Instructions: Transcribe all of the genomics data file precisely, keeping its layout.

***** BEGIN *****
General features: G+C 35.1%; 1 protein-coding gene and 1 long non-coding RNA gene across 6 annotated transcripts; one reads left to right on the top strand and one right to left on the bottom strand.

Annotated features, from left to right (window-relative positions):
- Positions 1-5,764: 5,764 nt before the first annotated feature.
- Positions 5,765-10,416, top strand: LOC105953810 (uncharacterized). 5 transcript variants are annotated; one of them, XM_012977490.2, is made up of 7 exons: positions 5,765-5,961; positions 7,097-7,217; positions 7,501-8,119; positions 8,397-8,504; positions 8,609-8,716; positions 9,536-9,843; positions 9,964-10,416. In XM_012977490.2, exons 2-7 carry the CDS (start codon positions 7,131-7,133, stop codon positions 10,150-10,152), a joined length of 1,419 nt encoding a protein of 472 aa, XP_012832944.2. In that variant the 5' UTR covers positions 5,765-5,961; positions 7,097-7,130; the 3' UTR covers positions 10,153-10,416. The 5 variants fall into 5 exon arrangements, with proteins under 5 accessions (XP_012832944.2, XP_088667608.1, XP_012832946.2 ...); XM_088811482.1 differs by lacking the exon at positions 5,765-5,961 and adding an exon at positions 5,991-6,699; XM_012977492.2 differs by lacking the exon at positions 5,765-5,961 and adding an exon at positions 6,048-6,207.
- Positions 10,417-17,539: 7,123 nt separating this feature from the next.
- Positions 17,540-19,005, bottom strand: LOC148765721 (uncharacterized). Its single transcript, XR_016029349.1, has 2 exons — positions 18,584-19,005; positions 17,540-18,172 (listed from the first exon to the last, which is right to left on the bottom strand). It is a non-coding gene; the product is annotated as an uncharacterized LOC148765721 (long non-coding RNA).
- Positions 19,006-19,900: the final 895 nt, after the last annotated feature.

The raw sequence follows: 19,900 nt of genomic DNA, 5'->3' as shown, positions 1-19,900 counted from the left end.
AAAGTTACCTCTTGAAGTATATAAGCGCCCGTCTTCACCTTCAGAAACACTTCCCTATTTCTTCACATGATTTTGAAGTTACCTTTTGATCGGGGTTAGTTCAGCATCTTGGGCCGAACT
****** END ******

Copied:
General features: G+C 35.1%; 1 protein-coding gene and 1 long non-coding RNA gene across 6 annotated transcripts; one reads left to right on the top strand and one right to left on the bottom strand.

Annotated features, from left to right (window-relative positions):
- Positions 1-5,764: 5,764 nt before the first annotated feature.
- Positions 5,765-10,416, top strand: LOC105953810 (uncharacterized). 5 transcript variants are annotated; one of them, XM_012977490.2, is made up of 7 exons: positions 5,765-5,961; positions 7,097-7,217; positions 7,501-8,119; positions 8,397-8,504; positions 8,609-8,716; positions 9,536-9,843; positions 9,964-10,416. In XM_012977490.2, exons 2-7 carry the CDS (start codon positions 7,131-7,133, stop codon positions 10,150-10,152), a joined length of 1,419 nt encoding a protein of 472 aa, XP_012832944.2. In that variant the 5' UTR covers positions 5,765-5,961; positions 7,097-7,130; the 3' UTR covers positions 10,153-10,416. The 5 variants fall into 5 exon arrangements, with proteins under 5 accessions (XP_012832944.2, XP_088667608.1, XP_012832946.2 ...); XM_088811482.1 differs by lacking the exon at positions 5,765-5,961 and adding an exon at positions 5,991-6,699; XM_012977492.2 differs by lacking the exon at positions 5,765-5,961 and adding an exon at positions 6,048-6,207.
- Positions 10,417-17,539: 7,123 nt separating this feature from the next.
- Positions 17,540-19,005, bottom strand: LOC148765721 (uncharacterized). Its single transcript, XR_016029349.1, has 2 exons — positions 18,584-19,005; positions 17,540-18,172 (listed from the first exon to the last, which is right to left on the bottom strand). It is a non-coding gene; the product is annotated as an uncharacterized LOC148765721 (long non-coding RNA).
- Positions 19,006-19,900: the final 895 nt, after the last annotated feature.

The raw sequence follows: 19,900 nt of genomic DNA, 5'->3' as shown, positions 1-19,900 counted from the left end.
AAAGTTACCTCTTGAAGTATATAAGCGCCCGTCTTCACCTTCAGAAACACTTCCCTATTTCTTCACATGATTTTGAAGTTACCTTTTGATCGGGGTTAGTTCAGCATCTTGGGCCGAACT